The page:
Tying the metre to a feature of very large scale on Earth was also not very practical whenever the need arose to redefine and improve the international standard. Today's definition of the metre no longer refers to the distance between the pole and the equator but is based on a time measurement.
Valuable work of significantly larger impact was performed during these turbulent years in the fields of chemistry and mathematics. We shall study the work of Lavoisier, who is often called as the founder of modern chemistry, in Lecture 24. In the field of mathematics two names stand out among many.
Pierre-Simon Laplace concentrated on analytical methods to solve problems of astronomy. The methods he developed have found wide application in all fields of physics, and his name lives on in the Laplace transform, a standard method for the solution of boundary value problems, i.e. problems for which the solution is known on the boundary of the area of interest and has to be found in the interior of the area. An example of a boundary value problem are the tides, for which observations are usually available from ports on the shores of the ocean. Laplace showed that most tides are co-oscillation tides, which are not properly described by Bernoulli's equilibrium tide theory, and calculated their properties.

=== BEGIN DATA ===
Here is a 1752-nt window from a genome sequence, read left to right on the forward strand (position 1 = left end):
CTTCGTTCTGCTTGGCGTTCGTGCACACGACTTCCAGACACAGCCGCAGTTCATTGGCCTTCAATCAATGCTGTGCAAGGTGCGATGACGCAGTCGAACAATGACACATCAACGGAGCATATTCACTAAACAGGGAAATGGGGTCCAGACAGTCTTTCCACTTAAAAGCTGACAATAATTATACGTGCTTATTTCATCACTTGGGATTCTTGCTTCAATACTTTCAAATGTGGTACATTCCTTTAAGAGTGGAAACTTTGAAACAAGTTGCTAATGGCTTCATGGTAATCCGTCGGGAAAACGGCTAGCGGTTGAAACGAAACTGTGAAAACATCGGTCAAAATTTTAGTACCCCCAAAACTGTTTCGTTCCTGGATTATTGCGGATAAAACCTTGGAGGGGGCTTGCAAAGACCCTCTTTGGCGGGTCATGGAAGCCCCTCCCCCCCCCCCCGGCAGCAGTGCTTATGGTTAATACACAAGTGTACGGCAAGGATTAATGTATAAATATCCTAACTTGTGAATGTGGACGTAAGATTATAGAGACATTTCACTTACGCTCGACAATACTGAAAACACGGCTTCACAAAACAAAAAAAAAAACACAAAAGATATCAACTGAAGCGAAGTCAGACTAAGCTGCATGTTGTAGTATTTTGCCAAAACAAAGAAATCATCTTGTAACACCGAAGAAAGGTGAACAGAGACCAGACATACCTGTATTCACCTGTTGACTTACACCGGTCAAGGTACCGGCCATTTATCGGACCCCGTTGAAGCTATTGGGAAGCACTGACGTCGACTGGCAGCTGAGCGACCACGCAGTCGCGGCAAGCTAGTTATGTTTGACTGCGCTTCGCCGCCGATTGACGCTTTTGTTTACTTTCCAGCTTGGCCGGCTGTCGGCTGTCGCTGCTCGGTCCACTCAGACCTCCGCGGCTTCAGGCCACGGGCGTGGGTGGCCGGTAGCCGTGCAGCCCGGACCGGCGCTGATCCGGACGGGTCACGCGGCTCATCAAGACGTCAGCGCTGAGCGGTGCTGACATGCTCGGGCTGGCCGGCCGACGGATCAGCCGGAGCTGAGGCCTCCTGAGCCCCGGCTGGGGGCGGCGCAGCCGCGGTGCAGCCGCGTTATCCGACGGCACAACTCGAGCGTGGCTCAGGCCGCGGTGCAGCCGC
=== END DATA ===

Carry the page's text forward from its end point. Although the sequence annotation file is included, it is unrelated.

Joseph-Louis Lagrange, the other outstanding French mathematician of the time, concentrated even more on analytical methods for the solution of physical problems. In the preface to Méchanique analytique ("Analytic Mechanics") he states laconically that "one cannot find any figures in this work." Lagrange introduced what he called "generalized coordinates," a system of coordinates that describes movement through the tracking of particles. His system has become known as the Lagrangian method and is widely used in fluid dynamics and other fields.